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Twisted Sigmoid and Cecum Colon: A Case Study

Author(s): Saad Dagher1, Khalil Karam1
1Assistant Professor, Department of Cardiology, Najjar Hospital, Lebnan.


Background: Colon volvulus is the rotation of a section of the colon around its mesenteric axis, which can cause obstruction of the bowel lumen and its blood supply. This condition is frequently observed in regions referred to as the “volvulus belt” and commonly affects the sigmoid colon (60–70%) and the cecum (25–40%). Case Presentation: We describe a case involving a 50-year-old female of African background who presented with symptoms of bowel blockage and an enlarged abdomen without specific abdominal pain. An abdominal laparotomy revealed the presence of both sigmoid and cecal volvulus, with no signs of perforation or ischemia. Discussion and Conclusion: One potential risk factor for sigmoid colon volvulus is the length of the rectum and sigmoid colon, while a mobile cecum is considered a possible cause of cecal volvulus. Management of colon volvulus is contentious and must be tailored to each individual case, depending largely on the viability of the colonic walls and the patient’s overall condition.

1. Introduction

Colon volvulus (CV) denotes the twisting of a segment of the colon around its mesenteric axis. This rotation can cause blockage of the bowel lumen and restrict blood flow, potentially leading to ischemia or perforation of the affected colon segment. CV ranks as the third most common cause of large intestinal obstruction, following colorectal cancers and complicated sigmoid diverticulitis. The incidence of CV varies globally, with higher prevalence in regions termed the “volvulus belt,” which includes all mos over the world contaning Asia, America, Europe and many more. This distribution may be linked to dietary, lifestyle, and genetic factors contributing to the development of a redundant colonic segment susceptible to volvulus [1].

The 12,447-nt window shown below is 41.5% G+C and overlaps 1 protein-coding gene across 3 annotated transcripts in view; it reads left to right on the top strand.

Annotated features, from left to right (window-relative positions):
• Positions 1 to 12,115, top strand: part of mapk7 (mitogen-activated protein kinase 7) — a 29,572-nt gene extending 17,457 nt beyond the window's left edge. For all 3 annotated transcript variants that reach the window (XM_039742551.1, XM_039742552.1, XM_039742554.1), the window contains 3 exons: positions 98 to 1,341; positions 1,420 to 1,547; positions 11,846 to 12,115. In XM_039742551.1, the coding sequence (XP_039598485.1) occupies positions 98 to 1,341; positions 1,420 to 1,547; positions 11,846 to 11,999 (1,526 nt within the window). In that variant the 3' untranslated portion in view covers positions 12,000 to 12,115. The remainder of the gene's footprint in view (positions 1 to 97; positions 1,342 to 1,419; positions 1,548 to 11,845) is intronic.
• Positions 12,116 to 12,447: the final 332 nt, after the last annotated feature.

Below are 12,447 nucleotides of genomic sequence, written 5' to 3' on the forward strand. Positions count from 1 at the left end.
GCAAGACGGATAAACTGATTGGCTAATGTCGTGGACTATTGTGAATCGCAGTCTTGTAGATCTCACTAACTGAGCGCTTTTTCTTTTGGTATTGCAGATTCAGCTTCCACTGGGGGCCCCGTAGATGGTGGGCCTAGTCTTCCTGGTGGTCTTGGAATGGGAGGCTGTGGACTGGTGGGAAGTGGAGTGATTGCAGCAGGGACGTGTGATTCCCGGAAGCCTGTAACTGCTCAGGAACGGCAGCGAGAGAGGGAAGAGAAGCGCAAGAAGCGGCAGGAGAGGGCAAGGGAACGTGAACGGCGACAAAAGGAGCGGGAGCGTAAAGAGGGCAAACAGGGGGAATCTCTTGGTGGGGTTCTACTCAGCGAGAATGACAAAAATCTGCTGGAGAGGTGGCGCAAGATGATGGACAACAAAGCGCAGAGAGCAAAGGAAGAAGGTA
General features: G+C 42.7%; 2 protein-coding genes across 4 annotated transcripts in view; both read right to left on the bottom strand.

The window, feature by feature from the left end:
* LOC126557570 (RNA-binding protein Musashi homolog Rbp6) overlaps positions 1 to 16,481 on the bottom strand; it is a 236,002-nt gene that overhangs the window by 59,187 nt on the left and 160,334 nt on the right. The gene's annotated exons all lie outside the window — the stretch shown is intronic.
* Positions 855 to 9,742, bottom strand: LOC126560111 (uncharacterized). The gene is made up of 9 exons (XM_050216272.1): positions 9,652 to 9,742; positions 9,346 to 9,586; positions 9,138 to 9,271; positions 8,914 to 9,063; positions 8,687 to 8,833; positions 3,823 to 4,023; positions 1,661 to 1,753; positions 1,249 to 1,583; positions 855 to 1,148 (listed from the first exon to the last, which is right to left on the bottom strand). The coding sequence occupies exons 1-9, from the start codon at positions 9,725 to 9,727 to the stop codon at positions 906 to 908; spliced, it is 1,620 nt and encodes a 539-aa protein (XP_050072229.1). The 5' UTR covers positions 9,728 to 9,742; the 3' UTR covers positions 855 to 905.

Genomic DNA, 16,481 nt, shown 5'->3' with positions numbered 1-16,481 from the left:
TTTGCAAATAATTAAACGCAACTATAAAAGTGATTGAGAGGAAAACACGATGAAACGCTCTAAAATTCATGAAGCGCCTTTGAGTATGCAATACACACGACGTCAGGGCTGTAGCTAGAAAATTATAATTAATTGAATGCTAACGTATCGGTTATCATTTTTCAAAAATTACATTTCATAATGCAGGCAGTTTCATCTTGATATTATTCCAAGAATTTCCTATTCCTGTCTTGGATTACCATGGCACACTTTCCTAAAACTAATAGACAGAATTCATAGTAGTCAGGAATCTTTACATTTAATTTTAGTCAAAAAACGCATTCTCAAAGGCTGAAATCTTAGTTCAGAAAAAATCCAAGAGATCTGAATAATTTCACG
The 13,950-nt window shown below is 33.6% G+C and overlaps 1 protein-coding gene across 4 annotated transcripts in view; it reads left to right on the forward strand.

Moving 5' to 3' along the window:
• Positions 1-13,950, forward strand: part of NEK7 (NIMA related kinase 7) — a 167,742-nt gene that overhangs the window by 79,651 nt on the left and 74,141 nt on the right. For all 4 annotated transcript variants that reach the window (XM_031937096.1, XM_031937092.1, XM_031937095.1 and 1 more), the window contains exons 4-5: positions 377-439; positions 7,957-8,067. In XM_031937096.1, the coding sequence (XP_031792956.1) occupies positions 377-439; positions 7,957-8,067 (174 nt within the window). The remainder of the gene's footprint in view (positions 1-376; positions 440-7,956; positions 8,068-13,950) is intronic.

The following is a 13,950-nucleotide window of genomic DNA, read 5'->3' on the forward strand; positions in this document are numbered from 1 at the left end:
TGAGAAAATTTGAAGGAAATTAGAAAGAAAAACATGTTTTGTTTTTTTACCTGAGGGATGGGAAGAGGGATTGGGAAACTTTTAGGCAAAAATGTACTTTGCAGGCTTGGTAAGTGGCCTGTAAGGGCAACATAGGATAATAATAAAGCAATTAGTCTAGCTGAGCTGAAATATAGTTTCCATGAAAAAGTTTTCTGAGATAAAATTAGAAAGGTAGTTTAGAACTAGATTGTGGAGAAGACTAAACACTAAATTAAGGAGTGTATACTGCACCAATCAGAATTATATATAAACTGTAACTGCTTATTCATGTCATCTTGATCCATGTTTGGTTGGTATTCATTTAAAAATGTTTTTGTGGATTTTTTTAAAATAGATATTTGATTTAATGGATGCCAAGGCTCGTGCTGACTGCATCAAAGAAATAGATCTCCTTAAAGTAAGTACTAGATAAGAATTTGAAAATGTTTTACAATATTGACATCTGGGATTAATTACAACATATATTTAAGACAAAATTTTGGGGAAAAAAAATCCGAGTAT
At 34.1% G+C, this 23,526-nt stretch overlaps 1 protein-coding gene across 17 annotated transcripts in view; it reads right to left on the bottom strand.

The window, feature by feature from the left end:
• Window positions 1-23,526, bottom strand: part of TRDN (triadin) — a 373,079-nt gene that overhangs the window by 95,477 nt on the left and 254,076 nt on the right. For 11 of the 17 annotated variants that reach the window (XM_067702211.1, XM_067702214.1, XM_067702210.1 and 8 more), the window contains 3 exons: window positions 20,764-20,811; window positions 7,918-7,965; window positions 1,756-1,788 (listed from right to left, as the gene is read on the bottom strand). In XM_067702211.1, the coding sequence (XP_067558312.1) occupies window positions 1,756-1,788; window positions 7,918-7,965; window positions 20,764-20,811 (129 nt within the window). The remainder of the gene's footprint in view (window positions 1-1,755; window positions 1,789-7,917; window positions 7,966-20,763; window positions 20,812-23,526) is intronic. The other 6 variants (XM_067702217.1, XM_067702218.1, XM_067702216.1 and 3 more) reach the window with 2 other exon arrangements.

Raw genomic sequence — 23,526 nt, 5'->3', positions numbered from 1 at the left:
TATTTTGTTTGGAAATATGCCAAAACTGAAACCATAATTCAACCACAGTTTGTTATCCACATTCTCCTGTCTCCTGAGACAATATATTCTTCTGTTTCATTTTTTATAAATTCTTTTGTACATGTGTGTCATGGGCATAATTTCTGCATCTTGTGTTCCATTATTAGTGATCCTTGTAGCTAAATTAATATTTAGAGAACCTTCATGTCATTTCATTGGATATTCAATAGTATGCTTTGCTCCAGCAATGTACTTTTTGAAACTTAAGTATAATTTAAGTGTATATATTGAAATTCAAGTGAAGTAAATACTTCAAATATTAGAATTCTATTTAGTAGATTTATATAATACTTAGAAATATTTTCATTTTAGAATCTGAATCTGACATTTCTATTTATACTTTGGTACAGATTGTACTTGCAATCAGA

Volvulus can occur in any colonic segment with sufficient redundancy to twist upon itself, most commonly involving the sigmoid colon (60–70\% of cases) and the cecum (25–40\% of cases). Other colonic segments are rarely affected, but when involved, the clinical presentation can be atypical, making diagnosis more challenging. A particularly rare and complex form of this condition is double colon volvulus, where two separate segments of the colon twist simultaneously, presenting significant diagnostic and management challenges. Understanding the pathophysiology, epidemiology, and clinical implications of CV is crucial for healthcare professionals, especially in high-prevalence areas. This case report follows the SCARE criteria [2-4].

2. Case Report

A 50-year-old female, a non-smoker and non-alcoholic with no chronic diseases, who had undergone an appendectomy via the McBurney procedure, presented with a 7-day history of complete bowel obstruction, a markedly dilated abdomen, absence of defecation or gas passage, no specific abdominal pain, and no nausea or vomiting. Upon examination, her vital signs included a pulse of 80 beats per minute, blood pressure of 100/60 mmHg, and normal body temperature and respiratory rate. Her abdomen was severely distended with generalized tenderness and reduced bowel sounds; a rectal exam revealed an empty rectum without any intraluminal mass. Emergency laboratory results showed a White Blood Cell Count (WBC) of 8000/mm³, hemoglobin of 13.0 g/dL, and normal serum sodium and potassium levels. An abdominal X-ray revealed grossly distended large bowels with air-fluid levels, and a CT scan showed an extremely distended large bowel. A laparotomy was performed, revealing cecal and sigmoid colon volvulus and an intensely distended colon without signs of perforation or ischemia, though with parietal thinning. Abdominal exploration indicated the absence of all colon ligaments. A colectomy was not performed due to the patient’s family’s refusal; instead, abdominal drains and closure were performed. Postoperatively, the patient resumed bowel movements about 4 hours after the operation and was discharged after 2 days.